Status Epilepticus: A Clinical Perspective !NEW!
This expanded edition represents the state of the art and captures many changes in our understanding of status epilepticus over the past decade. Varied characteristics and treatment approaches, the growing use of continuous EEG monitoring, and insights into the underlying biology and pathophysiology of convulsive and nonconvulsive SE are covered in depth. Authored by leading neurologists, epileptologists, and clinical neurophysiologists from around the world, this volume prepares the clinician to confront these multifaceted, sometimes subtle, and occasionally life-threatening conditions.
Status Epilepticus: A Clinical Perspective
This article outlines the consensus proposal on diagnosis of epilepsy in dogs by the International Veterinary Epilepsy Task Force. The aim of this consensus proposal is to improve consistency in the diagnosis of epilepsy in the clinical and research settings. The diagnostic approach to the patient presenting with a history of suspected epileptic seizures incorporates two fundamental steps: to establish if the events the animal is demonstrating truly represent epileptic seizures and if so, to identify their underlying cause. Differentiation of epileptic seizures from other non-epileptic episodic paroxysmal events can be challenging. Criteria that can be used to make this differentiation are presented in detail and discussed. Criteria for the diagnosis of idiopathic epilepsy (IE) are described in a three-tier system. Tier I confidence level for the diagnosis of IE is based on a history of two or more unprovoked epileptic seizures occurring at least 24 h apart, age at epileptic seizure onset of between six months and six years, unremarkable inter-ictal physical and neurological examination, and no significant abnormalities on minimum data base blood tests and urinalysis. Tier II confidence level for the diagnosis of IE is based on the factors listed in tier I and unremarkable fasting and post-prandial bile acids, magnetic resonance imaging (MRI) of the brain (based on an epilepsy-specific brain MRI protocol) and cerebrospinal fluid (CSF) analysis. Tier III confidence level for the diagnosis of IE is based on the factors listed in tier I and II and identification of electroencephalographic abnormalities characteristic for seizure disorders. The authors recommend performing MRI of the brain and routine CSF analysis, after exclusion of reactive seizures, in dogs with age at epileptic seizure onset 6 years, inter-ictal neurological abnormalities consistent with intracranial neurolocalisation, status epilepticus or cluster seizure at epileptic seizure onset, or a previous presumptive diagnosis of IE and drug-resistance with a single antiepileptic drug titrated to the highest tolerable dose.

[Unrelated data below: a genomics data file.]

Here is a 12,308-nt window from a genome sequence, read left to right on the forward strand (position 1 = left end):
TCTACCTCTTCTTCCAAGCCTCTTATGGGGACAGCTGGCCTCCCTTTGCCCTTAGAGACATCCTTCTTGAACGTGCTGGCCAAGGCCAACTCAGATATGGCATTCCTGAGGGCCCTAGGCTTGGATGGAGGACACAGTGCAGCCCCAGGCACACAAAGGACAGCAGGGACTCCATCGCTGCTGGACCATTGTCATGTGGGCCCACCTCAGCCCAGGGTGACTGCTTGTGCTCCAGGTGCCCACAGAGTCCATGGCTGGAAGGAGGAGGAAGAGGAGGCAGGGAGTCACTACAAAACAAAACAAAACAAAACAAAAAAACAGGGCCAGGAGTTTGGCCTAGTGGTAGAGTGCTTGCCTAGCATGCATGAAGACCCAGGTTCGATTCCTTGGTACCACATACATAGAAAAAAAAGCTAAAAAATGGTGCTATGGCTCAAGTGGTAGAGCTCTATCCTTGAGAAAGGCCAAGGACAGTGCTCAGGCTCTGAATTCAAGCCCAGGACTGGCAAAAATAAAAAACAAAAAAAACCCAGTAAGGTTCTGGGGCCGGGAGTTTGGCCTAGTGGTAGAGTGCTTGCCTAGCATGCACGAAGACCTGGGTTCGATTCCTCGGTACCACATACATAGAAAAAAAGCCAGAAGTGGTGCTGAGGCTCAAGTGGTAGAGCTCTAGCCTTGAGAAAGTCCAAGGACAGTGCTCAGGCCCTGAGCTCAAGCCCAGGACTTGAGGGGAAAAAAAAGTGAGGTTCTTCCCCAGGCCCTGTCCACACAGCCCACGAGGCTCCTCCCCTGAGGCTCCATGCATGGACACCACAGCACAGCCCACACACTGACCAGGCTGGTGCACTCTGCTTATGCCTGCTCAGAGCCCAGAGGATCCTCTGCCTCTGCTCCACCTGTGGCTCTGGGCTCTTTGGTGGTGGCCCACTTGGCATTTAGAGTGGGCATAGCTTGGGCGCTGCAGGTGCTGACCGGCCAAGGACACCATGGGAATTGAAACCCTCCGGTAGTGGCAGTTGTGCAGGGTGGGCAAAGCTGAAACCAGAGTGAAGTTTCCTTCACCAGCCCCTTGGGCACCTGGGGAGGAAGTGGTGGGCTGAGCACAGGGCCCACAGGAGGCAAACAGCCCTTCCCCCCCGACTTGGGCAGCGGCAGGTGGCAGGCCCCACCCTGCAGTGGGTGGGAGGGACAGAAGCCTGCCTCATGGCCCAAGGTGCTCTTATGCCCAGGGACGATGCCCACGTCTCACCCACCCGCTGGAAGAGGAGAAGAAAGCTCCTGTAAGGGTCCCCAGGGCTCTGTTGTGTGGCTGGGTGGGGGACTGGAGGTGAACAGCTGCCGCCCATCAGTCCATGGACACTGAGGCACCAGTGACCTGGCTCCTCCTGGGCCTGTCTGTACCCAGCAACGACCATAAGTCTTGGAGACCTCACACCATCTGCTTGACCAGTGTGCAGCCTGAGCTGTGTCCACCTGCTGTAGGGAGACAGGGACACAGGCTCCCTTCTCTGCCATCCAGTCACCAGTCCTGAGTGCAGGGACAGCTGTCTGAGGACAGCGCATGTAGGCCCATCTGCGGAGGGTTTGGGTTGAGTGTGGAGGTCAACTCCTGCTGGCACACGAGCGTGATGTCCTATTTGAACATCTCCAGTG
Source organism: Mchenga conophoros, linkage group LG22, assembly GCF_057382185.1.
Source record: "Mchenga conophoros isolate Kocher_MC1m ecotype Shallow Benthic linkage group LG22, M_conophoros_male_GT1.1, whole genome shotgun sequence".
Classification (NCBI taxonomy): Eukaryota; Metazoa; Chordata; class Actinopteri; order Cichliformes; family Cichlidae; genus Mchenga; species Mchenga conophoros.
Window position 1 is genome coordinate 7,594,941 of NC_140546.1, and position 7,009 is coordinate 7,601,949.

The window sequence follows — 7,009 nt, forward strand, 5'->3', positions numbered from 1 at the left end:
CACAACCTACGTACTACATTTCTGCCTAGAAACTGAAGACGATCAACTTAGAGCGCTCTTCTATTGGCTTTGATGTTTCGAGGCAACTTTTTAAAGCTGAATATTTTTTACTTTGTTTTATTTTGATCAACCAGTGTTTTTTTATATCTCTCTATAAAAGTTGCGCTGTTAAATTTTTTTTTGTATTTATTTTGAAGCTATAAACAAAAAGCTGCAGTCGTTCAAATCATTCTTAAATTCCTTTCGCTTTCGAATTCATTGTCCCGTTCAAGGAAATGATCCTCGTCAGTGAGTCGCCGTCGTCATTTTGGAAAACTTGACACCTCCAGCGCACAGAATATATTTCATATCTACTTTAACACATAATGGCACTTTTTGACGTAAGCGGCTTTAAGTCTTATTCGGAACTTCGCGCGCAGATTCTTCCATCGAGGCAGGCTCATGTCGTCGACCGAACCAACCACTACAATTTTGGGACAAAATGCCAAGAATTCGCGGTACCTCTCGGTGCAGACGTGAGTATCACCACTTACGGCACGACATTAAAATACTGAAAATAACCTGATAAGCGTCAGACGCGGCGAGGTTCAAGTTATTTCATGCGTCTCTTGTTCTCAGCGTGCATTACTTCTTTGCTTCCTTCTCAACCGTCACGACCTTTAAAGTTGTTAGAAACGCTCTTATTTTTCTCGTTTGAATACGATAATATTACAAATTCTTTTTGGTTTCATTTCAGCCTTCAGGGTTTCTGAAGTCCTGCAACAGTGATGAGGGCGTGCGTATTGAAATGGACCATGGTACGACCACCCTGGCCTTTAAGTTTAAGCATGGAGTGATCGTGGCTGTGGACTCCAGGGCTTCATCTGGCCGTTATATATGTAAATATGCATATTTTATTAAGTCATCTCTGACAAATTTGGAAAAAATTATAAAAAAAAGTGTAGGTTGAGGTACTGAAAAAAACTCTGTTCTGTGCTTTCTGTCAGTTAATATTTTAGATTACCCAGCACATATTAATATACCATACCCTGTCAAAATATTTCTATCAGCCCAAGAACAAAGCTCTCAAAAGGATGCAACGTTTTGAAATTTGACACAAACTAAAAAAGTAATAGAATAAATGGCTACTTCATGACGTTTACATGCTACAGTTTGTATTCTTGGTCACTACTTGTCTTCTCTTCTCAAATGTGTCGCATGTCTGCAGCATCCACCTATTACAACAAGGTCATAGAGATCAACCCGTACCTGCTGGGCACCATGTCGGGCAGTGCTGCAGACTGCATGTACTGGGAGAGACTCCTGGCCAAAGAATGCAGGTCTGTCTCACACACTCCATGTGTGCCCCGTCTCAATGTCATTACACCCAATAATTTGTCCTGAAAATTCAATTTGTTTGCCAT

Reactive seizures can result from systemic metabolic disorders (e.g., hypoglycaemia, electrolyte disorders, portosystemic shunt resulting in hepatic encephalopathy) or from intoxications (e.g., carbamates, organophosphates, lead poisoning, ethylene glycol toxicity, metaldehyde, strychnine). The history and clinical presentation may help the clinician to suspect a particular aetiology, although diagnosing certain intoxications can be quite challenging. In a recent study the most frequent cause of reactive seizures were intoxications (39 %, 37/96 of dogs) and hypoglycaemia (32 %, 31/96 of dogs) . In this study, 41 % (39/96) of dogs were presented in status epilepticus . Another study showed that dogs with reactive seizures caused by exogenous toxicity have a significantly higher risk of developing status epilepticus, particularly as first manifestation of a seizure disorder, than dogs with other seizure aetiologies . Dogs with poisoning had a 2.7 times higher risk of presenting in status epilepticus at seizure onset than dogs with IE or structural epilepsy . The clinical presentation in dogs with metabolic and toxic disorders is variable and depends on the underlying aetiology. Toxic disorders often have an acute (
This guideline addresses the emergency management of convulsive status epilepticus (CSE) in children and infants older than one month of age. It replaces a previous position statement from 2011, and includes a new treatment algorithm and table of recommended medications based on new evidence and reflecting the evolution of clinical practice over the past several years. This statement emphasizes the importance of timely pharmacological management of CSE, and includes some guidance for diagnostic approach and supportive care.